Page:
Sunday, August 01, 2021

Lacson: The most dangerous human virtues


IN MY previous column, I have shared the first four dangers to human virtue passed on by the great Mohandas K. Gandhi: wealth without work, pleasure without conscience, knowledge without character and business without ethics. The last three dangers, science without humanity, religion without sacrifice, and politics without principle are the ones that will be discussed today.

Science without humanity, in my own humble opinion, becomes perilous when scientific and technological advancements equate to harming or jeopardizing human civilization. On a micro-level, we can see the developments, especially in computers and the internet as affecting core values and principles, for one is the perennial problem of pornography and cyber prostitution. The easy access of humans, specifically the younger consumers, to pornographic sites without the strict gatekeeping of these sites poses one of the major reasons why teenage pregnancy, abortion and early marriages continually increase over the past years. The internet also makes it easy for us to retrieve data and information from various sources and is also the primary reason for the increasing propensity to plagiarize and steal other people’s intellectual property.

The advancements in war technology such as biological and nuclear weapons are one of the biggest threats that our humanity faces in this generation, with more than two dozen countries worldwide reported to have nuclear power, according to a CNN study. Russia tops the list with an estimated 8240 nuclear warheads, followed by the United States with a total of 7650 nuclear weapons. Other countries included in the CNN report are United Kingdom, France, China, India, Pakistan, North Korea and Israel. A single nuclear warhead is believed to be a very powerful weapon as it can wipe out an entire city in an impact.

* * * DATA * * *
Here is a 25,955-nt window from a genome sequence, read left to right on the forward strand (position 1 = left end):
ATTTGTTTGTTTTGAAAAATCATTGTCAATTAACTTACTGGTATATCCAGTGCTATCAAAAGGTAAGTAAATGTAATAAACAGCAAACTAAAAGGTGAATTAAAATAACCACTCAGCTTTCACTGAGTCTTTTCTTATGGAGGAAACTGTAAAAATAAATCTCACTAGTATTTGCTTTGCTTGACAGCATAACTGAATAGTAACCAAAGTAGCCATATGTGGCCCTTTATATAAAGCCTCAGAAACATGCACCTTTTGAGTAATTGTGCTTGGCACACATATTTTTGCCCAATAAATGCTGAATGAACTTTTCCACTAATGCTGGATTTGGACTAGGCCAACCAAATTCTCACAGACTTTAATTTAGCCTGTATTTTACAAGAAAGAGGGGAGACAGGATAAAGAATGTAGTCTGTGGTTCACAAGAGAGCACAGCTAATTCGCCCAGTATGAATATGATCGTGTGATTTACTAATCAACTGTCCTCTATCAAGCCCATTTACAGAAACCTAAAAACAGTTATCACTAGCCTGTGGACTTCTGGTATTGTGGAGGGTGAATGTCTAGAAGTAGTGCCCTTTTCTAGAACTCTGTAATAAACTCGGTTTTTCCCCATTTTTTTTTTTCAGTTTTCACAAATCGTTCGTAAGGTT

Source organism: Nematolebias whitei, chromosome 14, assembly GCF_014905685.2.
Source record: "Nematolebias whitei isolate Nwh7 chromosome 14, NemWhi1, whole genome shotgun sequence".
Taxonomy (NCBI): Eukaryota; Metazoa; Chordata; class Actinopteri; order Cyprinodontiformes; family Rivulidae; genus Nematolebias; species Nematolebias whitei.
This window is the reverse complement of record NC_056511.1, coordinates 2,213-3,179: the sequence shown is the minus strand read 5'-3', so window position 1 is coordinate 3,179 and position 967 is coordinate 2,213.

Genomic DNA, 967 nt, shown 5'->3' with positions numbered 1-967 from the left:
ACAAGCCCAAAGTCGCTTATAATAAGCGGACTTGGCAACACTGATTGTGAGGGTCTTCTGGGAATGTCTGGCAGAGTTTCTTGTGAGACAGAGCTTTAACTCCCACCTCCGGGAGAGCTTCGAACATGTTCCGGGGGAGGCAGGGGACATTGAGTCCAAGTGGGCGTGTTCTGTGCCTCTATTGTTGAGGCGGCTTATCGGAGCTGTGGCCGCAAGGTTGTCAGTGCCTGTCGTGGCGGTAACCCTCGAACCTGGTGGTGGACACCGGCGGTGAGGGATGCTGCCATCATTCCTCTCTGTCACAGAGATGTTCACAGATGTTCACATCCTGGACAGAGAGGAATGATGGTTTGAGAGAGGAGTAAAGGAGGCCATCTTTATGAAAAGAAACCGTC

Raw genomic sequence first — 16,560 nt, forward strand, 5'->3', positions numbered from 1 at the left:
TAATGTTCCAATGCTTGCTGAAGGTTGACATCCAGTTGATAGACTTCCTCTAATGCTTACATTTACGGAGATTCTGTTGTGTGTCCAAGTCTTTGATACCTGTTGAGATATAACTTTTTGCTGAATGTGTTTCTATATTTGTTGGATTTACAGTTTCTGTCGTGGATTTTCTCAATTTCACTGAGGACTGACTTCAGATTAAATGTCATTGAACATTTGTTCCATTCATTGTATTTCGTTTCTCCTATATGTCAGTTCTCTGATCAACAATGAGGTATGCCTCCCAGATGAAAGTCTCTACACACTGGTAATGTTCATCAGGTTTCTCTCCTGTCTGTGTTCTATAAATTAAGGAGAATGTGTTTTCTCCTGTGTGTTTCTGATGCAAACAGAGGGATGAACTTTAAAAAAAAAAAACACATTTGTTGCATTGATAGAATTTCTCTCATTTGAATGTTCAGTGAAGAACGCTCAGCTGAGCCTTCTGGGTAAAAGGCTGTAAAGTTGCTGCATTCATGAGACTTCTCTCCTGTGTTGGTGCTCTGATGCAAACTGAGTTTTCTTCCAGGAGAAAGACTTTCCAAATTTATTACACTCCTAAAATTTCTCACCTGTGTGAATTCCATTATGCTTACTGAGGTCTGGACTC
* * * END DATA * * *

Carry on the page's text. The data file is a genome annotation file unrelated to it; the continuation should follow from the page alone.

The sixth danger, religion without sacrifice, I think can be best summarized in a famous Original Pinoy Music song that goes, “Banal na aso, santong kabayo... natatawa ako hihihi...” Our country is the largest Catholic nation in Asia, and the strong morals have been deeply inculcated in us when Spaniards set foot in our archipelago in the 1500s. However, as much as we can say that we are devout Catholics, we cannot see that we are truly living by the words that are being taught to us from the Bible, which leads me to the last danger, politics without principle.

Our government leaders are the perfect examples of this last dangerous habit, most of them if not all. If we say that politicians should have principles, then our question must be, what are the principles that our leaders should possess?

In answering this question as I write this column, I am at a loss because I cannot name a single person in our government who can serve as an epitome of an upright and principled servant. It is when I came across the 28 Fundamental Principles of the Founding Fathers, with my emphasis on the 3rd principle: The most promising method of securing a virtuous people is to elect virtuous leaders. "Neither the wisest constitution nor the wisest laws will secure the liberty and happiness of a people whose manners are universally corrupt. He, therefore, is the truest friend to the liberty of his country who tries most to promote its virtue, and who... will not suffer a man to be chosen into any office of power and trust who is not a wise and virtuous man." - Samuel Adams


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